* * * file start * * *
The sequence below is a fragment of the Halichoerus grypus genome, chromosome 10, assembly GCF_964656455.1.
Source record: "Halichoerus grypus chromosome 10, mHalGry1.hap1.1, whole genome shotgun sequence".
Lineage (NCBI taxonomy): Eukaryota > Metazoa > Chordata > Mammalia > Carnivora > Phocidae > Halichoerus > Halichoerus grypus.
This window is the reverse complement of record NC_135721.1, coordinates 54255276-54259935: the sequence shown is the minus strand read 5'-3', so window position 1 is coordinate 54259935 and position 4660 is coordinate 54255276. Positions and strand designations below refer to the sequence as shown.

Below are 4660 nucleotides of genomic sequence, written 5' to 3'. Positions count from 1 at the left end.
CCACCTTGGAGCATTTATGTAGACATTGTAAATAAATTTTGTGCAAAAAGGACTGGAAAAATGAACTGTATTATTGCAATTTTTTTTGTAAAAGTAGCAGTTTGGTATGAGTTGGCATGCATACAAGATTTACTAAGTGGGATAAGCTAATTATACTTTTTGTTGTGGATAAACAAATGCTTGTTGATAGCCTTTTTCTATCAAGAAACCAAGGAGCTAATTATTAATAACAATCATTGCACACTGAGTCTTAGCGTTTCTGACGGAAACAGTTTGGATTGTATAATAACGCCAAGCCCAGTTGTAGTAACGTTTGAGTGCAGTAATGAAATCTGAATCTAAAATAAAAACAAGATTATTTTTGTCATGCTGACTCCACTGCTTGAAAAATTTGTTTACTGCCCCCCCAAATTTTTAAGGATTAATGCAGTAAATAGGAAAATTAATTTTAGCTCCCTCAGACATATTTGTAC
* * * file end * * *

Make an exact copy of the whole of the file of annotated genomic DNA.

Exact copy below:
The sequence below is a fragment of the Halichoerus grypus genome, chromosome 10, assembly GCF_964656455.1.
Source record: "Halichoerus grypus chromosome 10, mHalGry1.hap1.1, whole genome shotgun sequence".
Lineage (NCBI taxonomy): Eukaryota > Metazoa > Chordata > Mammalia > Carnivora > Phocidae > Halichoerus > Halichoerus grypus.
This window is the reverse complement of record NC_135721.1, coordinates 54255276-54259935: the sequence shown is the minus strand read 5'-3', so window position 1 is coordinate 54259935 and position 4660 is coordinate 54255276. Positions and strand designations below refer to the sequence as shown.

Below are 4660 nucleotides of genomic sequence, written 5' to 3'. Positions count from 1 at the left end.
CCACCTTGGAGCATTTATGTAGACATTGTAAATAAATTTTGTGCAAAAAGGACTGGAAAAATGAACTGTATTATTGCAATTTTTTTTGTAAAAGTAGCAGTTTGGTATGAGTTGGCATGCATACAAGATTTACTAAGTGGGATAAGCTAATTATACTTTTTGTTGTGGATAAACAAATGCTTGTTGATAGCCTTTTTCTATCAAGAAACCAAGGAGCTAATTATTAATAACAATCATTGCACACTGAGTCTTAGCGTTTCTGACGGAAACAGTTTGGATTGTATAATAACGCCAAGCCCAGTTGTAGTAACGTTTGAGTGCAGTAATGAAATCTGAATCTAAAATAAAAACAAGATTATTTTTGTCATGCTGACTCCACTGCTTGAAAAATTTGTTTACTGCCCCCCCAAATTTTTAAGGATTAATGCAGTAAATAGGAAAATTAATTTTAGCTCCCTCAGACATATTTGTAC